||Last Updated: 19 Jul 2021 - 7:26:24 PM
Are the great races won by the most talented riders , or the smartest and hardestworkers?
I attended a lecture in May by Prof Anders Ericsson in UCD. The lecture was organised by the UCD School of psychology and was titled 'The Making of Experts by Deliberate Practice and why Innate Talent does not seem to Matter'
The information notes from the UCD advertisement for the presentation included below explains Prof. Ericssons background and some of the work that he has completed in regard to expert performances. I have underlined some relevant areas of the notes.
K. Anders Ericsson, PhD, is presently Conradi Eminent Scholar and Professor of Psychology at Florida State University. After his Ph. D. in Sweden, he collaborated with the Nobel Prize winner in Economics, Herbert A. Simon on verbal reports of thinking
leading to their classic book Protocol Analysis: Verbal Reports as Data (1984). Currently he studies the measurement of expert performance in domains, such as music, chess, nursing, law enforcement, and sports, and how expert performers attain their superior performance by acquiring complex cognitive mechanisms and physiological adaptations through extended deliberate practice. He has edited several books on expertise, the influential Cambridge Handbook of Expertise and Expert Performance consisted of over 40 chapters and 900 pages and the recent Development of Professional Expertise: Toward measurement of expert performance and design of optimal learning environments, which appeared this summer. He has published articles in prestigious journals, such as Science, Psychological Review, and Trends of Cognitive Science. In 2007 he wrote the article the Making of an Expert for Harvard Business Review.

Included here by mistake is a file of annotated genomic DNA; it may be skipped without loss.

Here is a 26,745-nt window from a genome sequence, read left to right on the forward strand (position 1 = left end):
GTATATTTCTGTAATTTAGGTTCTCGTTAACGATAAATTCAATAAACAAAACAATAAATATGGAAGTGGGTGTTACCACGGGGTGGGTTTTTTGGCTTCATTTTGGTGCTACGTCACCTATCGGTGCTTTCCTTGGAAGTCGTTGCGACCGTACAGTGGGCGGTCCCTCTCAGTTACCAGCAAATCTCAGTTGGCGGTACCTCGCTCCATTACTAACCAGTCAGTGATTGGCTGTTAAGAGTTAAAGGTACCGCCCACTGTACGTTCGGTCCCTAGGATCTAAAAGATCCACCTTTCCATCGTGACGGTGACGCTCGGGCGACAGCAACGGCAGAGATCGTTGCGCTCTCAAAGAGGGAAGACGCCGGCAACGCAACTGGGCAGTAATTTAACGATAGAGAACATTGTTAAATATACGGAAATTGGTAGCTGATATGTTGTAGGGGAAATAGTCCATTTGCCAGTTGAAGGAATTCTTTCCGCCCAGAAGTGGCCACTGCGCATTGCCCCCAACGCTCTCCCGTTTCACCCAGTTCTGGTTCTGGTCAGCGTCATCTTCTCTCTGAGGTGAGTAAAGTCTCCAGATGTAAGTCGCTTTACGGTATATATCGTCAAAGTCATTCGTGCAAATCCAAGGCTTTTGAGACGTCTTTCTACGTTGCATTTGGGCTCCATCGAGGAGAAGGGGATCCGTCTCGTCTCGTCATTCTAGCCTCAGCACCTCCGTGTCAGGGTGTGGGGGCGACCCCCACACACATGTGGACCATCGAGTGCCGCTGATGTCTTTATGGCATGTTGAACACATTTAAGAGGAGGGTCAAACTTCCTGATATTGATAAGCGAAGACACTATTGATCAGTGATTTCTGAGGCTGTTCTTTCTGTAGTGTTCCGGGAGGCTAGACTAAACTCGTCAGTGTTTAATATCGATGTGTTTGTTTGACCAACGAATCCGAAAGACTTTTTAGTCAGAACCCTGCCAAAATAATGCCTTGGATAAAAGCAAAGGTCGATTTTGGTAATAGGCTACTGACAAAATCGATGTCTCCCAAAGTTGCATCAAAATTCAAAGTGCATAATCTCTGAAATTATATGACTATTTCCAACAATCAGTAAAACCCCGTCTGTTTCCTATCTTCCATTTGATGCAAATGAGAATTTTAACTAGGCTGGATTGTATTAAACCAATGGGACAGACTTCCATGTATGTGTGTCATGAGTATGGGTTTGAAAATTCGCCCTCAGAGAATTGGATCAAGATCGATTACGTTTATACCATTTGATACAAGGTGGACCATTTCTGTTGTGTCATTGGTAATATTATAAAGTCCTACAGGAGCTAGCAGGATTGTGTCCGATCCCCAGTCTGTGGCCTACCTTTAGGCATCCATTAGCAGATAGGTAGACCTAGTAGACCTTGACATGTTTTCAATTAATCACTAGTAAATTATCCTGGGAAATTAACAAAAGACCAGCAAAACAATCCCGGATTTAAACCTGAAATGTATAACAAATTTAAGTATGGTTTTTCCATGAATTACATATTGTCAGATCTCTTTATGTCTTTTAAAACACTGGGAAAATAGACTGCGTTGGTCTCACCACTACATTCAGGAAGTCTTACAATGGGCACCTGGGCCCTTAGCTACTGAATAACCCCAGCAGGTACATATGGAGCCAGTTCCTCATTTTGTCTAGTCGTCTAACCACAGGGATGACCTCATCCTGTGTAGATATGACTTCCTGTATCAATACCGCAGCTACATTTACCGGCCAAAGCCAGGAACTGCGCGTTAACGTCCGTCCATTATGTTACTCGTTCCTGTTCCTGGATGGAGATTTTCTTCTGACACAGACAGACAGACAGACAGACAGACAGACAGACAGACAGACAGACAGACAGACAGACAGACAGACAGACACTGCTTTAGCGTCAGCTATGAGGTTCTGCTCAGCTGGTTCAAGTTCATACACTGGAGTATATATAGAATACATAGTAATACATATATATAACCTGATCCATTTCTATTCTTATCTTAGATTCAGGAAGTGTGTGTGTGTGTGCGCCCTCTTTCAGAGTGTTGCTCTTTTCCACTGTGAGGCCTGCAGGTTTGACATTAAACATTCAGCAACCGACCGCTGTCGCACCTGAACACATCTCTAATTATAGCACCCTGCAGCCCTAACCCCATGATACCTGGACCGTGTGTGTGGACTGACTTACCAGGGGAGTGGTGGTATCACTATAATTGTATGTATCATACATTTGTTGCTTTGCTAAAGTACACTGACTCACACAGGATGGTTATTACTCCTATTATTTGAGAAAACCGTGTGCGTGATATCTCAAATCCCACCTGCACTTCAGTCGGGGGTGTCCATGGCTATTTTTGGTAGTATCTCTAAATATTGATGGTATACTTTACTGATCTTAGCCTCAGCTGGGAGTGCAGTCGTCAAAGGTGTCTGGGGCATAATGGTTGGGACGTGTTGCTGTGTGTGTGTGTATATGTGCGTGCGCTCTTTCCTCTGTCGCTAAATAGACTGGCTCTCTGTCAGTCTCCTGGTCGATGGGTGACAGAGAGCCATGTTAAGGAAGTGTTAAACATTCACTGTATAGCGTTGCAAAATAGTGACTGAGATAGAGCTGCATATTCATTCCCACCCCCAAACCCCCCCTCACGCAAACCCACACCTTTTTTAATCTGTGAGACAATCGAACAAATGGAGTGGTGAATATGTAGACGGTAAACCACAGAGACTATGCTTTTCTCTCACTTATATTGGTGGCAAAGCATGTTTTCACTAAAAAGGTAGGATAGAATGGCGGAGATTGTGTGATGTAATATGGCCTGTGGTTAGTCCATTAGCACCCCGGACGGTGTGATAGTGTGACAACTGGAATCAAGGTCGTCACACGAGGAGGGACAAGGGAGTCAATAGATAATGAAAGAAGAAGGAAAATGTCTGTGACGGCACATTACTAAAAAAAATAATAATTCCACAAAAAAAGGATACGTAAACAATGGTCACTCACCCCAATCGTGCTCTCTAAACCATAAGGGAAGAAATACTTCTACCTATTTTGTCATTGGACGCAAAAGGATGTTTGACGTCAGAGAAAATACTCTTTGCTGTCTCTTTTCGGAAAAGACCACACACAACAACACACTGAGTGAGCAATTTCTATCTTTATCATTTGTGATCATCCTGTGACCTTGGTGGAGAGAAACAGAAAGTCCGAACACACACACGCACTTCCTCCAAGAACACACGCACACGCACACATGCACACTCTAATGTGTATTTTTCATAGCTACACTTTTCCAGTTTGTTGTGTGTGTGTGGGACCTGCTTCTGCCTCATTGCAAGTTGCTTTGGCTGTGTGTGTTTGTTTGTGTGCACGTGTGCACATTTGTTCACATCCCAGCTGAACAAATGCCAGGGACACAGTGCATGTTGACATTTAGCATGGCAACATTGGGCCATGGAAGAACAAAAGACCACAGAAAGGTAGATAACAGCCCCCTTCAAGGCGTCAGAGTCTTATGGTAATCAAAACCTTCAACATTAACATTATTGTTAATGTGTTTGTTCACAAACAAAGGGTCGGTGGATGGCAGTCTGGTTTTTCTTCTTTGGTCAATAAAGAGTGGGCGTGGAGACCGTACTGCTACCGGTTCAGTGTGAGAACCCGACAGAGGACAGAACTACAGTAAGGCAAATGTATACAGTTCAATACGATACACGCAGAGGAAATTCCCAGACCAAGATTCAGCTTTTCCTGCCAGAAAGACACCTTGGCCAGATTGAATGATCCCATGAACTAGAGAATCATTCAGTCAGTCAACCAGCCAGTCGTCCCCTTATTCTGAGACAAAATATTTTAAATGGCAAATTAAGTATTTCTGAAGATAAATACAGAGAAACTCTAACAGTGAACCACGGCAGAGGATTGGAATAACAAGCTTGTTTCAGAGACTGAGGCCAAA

THE 10,000 HOURS OR TEN YEARS RULE.
According to research by Prof Ericsson and others expert performances are achieved according to the number of hours of
deliberate practise, for example there are on-going studies on expert performance that is demonstrating that while talent is one part of excellent performances a common denominator of successful athletes seems to be the amount of hours and years spent on deliberate practise.
DEFINITIONS OF DELIBERATE PRACTISE:
When a person engages in a practise activity(typically designed by teachers) with the primary goal of improving some aspect of performance. P 67 expert performance in sports Janet. L Starkes , K.Anders Ericsson
that is deliberate practice (Ericsson, Krampe & Tesch-Romer, 1993)--activities designed, typically by a teacher, for the sole purpose of effectively improving specific aspects of an individual's performance. For example, the critical difference between expert musicians differing in the level of attained solo performance concerned the amounts of time they had spent in solitary practice during their music development, which totaled around 10,000 hours by age 20 for the best experts, around 5,000
hours for the least accomplished expert musicians and only 2,000 hours for serious amateur pianists. More generally, the accumulated amount of deliberate practice is closely related to the attained level of performance of many types of experts, such as musicians (Ericsson et al., 1993; Sloboda, et al., 1996), chessplayers (Charness, Krampe & Mayr, 1996) and athletes (Starkes et al., 1996).
10,000 HOUR RULE, if we look at these figures then look at our Irish cyclists in the different categories will we find that A4 trains on average X amountof hours per week whereas Elites and Professionals train x+ amount.